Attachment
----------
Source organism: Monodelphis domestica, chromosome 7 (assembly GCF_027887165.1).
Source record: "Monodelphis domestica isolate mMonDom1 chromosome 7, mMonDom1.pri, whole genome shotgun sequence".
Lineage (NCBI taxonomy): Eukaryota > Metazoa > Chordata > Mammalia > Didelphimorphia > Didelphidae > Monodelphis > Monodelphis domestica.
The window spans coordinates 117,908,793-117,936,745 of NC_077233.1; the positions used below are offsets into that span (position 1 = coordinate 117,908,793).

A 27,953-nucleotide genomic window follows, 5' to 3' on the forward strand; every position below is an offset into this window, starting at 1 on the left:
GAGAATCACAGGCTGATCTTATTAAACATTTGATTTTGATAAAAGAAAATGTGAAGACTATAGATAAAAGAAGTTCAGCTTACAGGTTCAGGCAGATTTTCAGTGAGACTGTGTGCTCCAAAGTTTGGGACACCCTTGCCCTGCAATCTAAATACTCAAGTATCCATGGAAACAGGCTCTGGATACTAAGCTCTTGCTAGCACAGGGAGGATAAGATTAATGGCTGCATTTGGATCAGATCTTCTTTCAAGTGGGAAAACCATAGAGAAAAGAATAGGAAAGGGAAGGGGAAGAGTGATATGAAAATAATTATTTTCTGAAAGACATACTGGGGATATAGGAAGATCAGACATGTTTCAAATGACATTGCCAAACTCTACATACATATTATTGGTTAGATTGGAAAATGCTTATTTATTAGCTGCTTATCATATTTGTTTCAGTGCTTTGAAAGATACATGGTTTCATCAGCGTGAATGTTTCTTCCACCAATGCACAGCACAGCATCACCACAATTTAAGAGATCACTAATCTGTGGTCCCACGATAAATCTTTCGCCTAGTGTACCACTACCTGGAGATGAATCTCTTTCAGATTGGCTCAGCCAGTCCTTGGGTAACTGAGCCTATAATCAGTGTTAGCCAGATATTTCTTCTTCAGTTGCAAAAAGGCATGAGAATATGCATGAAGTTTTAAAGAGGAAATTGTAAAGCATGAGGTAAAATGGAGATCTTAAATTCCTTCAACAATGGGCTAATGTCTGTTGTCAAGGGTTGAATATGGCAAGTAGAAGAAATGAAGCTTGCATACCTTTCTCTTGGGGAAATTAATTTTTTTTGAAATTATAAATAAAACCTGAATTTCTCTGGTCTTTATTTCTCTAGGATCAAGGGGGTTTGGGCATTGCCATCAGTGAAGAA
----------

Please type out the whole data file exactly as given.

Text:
Source organism: Monodelphis domestica, chromosome 7 (assembly GCF_027887165.1).
Source record: "Monodelphis domestica isolate mMonDom1 chromosome 7, mMonDom1.pri, whole genome shotgun sequence".
Lineage (NCBI taxonomy): Eukaryota > Metazoa > Chordata > Mammalia > Didelphimorphia > Didelphidae > Monodelphis > Monodelphis domestica.
The window spans coordinates 117,908,793-117,936,745 of NC_077233.1; the positions used below are offsets into that span (position 1 = coordinate 117,908,793).

A 27,953-nucleotide genomic window follows, 5' to 3' on the forward strand; every position below is an offset into this window, starting at 1 on the left:
GAGAATCACAGGCTGATCTTATTAAACATTTGATTTTGATAAAAGAAAATGTGAAGACTATAGATAAAAGAAGTTCAGCTTACAGGTTCAGGCAGATTTTCAGTGAGACTGTGTGCTCCAAAGTTTGGGACACCCTTGCCCTGCAATCTAAATACTCAAGTATCCATGGAAACAGGCTCTGGATACTAAGCTCTTGCTAGCACAGGGAGGATAAGATTAATGGCTGCATTTGGATCAGATCTTCTTTCAAGTGGGAAAACCATAGAGAAAAGAATAGGAAAGGGAAGGGGAAGAGTGATATGAAAATAATTATTTTCTGAAAGACATACTGGGGATATAGGAAGATCAGACATGTTTCAAATGACATTGCCAAACTCTACATACATATTATTGGTTAGATTGGAAAATGCTTATTTATTAGCTGCTTATCATATTTGTTTCAGTGCTTTGAAAGATACATGGTTTCATCAGCGTGAATGTTTCTTCCACCAATGCACAGCACAGCATCACCACAATTTAAGAGATCACTAATCTGTGGTCCCACGATAAATCTTTCGCCTAGTGTACCACTACCTGGAGATGAATCTCTTTCAGATTGGCTCAGCCAGTCCTTGGGTAACTGAGCCTATAATCAGTGTTAGCCAGATATTTCTTCTTCAGTTGCAAAAAGGCATGAGAATATGCATGAAGTTTTAAAGAGGAAATTGTAAAGCATGAGGTAAAATGGAGATCTTAAATTCCTTCAACAATGGGCTAATGTCTGTTGTCAAGGGTTGAATATGGCAAGTAGAAGAAATGAAGCTTGCATACCTTTCTCTTGGGGAAATTAATTTTTTTTGAAATTATAAATAAAACCTGAATTTCTCTGGTCTTTATTTCTCTAGGATCAAGGGGGTTTGGGCATTGCCATCAGTGAAGAA